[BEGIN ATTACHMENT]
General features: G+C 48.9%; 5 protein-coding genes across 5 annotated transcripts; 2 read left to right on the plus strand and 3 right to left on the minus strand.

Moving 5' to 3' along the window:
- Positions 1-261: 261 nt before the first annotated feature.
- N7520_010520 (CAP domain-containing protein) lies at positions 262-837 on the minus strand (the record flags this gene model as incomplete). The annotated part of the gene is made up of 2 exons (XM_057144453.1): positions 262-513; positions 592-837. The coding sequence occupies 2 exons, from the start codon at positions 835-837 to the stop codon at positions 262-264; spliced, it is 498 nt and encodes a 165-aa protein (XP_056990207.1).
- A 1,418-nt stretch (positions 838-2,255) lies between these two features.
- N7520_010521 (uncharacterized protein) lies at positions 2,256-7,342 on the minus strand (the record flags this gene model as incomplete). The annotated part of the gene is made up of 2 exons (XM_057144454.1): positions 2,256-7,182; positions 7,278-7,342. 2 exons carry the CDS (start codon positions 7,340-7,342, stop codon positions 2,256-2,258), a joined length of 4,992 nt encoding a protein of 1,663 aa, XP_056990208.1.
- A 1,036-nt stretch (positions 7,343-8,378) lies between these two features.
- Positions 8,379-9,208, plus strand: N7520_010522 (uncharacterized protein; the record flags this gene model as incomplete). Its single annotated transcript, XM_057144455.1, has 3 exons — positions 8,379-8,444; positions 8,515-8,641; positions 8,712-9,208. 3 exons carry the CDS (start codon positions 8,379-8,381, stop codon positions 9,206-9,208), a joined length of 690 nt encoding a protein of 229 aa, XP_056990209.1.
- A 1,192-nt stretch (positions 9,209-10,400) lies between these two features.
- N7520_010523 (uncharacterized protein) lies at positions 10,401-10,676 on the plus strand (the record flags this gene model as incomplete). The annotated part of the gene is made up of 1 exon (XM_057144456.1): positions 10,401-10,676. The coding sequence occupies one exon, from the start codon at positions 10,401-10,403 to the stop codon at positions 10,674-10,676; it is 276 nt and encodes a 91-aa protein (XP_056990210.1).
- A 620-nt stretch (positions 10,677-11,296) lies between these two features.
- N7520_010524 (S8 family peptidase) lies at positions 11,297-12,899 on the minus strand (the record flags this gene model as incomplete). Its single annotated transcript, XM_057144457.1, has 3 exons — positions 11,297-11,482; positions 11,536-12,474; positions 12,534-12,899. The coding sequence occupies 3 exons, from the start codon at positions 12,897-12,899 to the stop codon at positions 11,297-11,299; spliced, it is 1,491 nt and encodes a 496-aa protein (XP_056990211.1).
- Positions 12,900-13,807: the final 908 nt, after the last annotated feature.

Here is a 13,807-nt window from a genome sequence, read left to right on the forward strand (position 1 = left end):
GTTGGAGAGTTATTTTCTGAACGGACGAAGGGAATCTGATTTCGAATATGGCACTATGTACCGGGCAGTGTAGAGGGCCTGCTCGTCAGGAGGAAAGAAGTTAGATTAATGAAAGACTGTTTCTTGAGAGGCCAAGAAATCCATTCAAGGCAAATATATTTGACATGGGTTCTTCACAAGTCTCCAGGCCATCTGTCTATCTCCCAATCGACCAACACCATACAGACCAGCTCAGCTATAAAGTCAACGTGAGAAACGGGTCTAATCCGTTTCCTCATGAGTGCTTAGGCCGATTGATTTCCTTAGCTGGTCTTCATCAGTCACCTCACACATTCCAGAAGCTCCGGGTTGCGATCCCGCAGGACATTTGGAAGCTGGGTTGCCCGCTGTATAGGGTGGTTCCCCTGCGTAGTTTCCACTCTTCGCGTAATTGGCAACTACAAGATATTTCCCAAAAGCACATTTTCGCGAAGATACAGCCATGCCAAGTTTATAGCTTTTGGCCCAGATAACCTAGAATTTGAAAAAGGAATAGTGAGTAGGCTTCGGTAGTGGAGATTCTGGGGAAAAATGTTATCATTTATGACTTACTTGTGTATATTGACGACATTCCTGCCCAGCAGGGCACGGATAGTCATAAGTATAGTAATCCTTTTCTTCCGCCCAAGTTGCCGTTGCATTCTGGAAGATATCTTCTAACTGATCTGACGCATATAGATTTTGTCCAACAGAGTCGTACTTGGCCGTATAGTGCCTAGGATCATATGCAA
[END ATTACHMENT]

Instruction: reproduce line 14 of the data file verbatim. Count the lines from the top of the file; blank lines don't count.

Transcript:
Here is a 13,807-nt window from a genome sequence, read left to right on the forward strand (position 1 = left end):